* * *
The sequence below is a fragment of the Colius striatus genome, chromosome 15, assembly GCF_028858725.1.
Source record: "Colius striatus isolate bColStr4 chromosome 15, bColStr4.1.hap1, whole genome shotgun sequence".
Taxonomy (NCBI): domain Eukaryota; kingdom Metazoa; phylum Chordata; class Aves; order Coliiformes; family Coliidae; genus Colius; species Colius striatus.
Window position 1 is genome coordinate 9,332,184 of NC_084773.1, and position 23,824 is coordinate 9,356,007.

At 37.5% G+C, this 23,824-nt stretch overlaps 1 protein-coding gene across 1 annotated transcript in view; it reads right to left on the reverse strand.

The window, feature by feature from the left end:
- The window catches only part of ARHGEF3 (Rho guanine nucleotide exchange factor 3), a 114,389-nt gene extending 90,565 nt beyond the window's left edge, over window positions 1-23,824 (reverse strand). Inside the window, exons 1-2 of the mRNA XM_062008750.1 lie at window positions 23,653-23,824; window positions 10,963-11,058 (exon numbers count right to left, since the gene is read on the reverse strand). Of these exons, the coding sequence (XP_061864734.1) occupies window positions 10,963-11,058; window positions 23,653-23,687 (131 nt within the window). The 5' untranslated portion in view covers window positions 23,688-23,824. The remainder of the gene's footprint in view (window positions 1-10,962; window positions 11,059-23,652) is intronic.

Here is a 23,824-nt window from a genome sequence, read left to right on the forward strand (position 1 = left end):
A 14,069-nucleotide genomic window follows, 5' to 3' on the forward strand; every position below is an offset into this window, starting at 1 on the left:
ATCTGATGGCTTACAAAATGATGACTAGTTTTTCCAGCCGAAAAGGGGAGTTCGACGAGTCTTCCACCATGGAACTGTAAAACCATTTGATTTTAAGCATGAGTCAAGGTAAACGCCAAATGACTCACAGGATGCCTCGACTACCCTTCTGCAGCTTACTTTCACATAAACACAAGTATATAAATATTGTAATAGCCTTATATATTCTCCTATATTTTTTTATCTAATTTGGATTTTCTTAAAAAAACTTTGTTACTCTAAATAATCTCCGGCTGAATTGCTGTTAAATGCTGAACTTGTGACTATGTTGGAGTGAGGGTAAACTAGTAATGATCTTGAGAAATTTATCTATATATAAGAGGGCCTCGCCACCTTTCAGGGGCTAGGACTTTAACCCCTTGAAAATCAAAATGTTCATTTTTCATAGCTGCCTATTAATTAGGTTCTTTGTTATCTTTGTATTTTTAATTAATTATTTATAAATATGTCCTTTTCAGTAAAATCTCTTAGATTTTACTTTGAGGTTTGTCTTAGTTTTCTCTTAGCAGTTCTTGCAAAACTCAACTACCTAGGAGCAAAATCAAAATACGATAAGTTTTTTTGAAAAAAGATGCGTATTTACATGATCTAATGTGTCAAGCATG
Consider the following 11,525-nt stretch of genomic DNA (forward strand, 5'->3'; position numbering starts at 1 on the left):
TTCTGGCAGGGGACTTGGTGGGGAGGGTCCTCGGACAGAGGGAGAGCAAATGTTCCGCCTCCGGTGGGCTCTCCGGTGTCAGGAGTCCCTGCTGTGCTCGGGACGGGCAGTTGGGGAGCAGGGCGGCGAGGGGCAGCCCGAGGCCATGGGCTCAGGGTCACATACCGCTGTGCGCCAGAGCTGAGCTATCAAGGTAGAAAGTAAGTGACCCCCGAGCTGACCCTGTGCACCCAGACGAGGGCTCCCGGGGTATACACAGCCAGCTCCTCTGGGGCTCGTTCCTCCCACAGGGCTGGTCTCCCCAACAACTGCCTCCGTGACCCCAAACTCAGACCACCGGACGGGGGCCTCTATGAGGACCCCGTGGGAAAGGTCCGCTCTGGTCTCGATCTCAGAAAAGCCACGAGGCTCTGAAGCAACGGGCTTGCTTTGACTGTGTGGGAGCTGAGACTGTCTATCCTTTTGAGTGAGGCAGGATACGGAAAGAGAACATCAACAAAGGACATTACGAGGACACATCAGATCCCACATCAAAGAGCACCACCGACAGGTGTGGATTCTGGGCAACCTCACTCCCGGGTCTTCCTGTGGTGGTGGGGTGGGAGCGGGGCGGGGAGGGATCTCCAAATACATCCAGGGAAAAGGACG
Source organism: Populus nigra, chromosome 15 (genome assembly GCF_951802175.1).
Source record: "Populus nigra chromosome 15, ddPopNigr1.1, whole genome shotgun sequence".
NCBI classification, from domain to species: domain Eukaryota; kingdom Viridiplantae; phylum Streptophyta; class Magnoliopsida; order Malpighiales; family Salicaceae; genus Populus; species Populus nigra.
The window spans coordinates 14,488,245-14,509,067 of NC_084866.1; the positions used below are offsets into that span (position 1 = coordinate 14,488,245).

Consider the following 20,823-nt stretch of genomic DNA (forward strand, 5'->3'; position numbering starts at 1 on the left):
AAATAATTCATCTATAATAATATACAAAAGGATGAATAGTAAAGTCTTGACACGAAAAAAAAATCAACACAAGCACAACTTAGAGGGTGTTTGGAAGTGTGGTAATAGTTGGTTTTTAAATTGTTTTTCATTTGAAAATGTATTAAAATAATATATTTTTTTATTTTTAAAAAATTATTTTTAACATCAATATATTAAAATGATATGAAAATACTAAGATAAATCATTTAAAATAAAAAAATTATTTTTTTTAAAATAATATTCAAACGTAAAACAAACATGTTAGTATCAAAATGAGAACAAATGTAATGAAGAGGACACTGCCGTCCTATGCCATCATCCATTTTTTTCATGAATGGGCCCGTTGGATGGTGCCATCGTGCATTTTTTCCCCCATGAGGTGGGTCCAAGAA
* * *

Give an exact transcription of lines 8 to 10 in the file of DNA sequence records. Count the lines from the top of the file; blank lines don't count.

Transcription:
Here is a 23,824-nt window from a genome sequence, read left to right on the forward strand (position 1 = left end):
A 14,069-nucleotide genomic window follows, 5' to 3' on the forward strand; every position below is an offset into this window, starting at 1 on the left:
ATCTGATGGCTTACAAAATGATGACTAGTTTTTCCAGCCGAAAAGGGGAGTTCGACGAGTCTTCCACCATGGAACTGTAAAACCATTTGATTTTAAGCATGAGTCAAGGTAAACGCCAAATGACTCACAGGATGCCTCGACTACCCTTCTGCAGCTTACTTTCACATAAACACAAGTATATAAATATTGTAATAGCCTTATATATTCTCCTATATTTTTTTATCTAATTTGGATTTTCTTAAAAAAACTTTGTTACTCTAAATAATCTCCGGCTGAATTGCTGTTAAATGCTGAACTTGTGACTATGTTGGAGTGAGGGTAAACTAGTAATGATCTTGAGAAATTTATCTATATATAAGAGGGCCTCGCCACCTTTCAGGGGCTAGGACTTTAACCCCTTGAAAATCAAAATGTTCATTTTTCATAGCTGCCTATTAATTAGGTTCTTTGTTATCTTTGTATTTTTAATTAATTATTTATAAATATGTCCTTTTCAGTAAAATCTCTTAGATTTTACTTTGAGGTTTGTCTTAGTTTTCTCTTAGCAGTTCTTGCAAAACTCAACTACCTAGGAGCAAAATCAAAATACGATAAGTTTTTTTGAAAAAAGATGCGTATTTACATGATCTAATGTGTCAAGCATG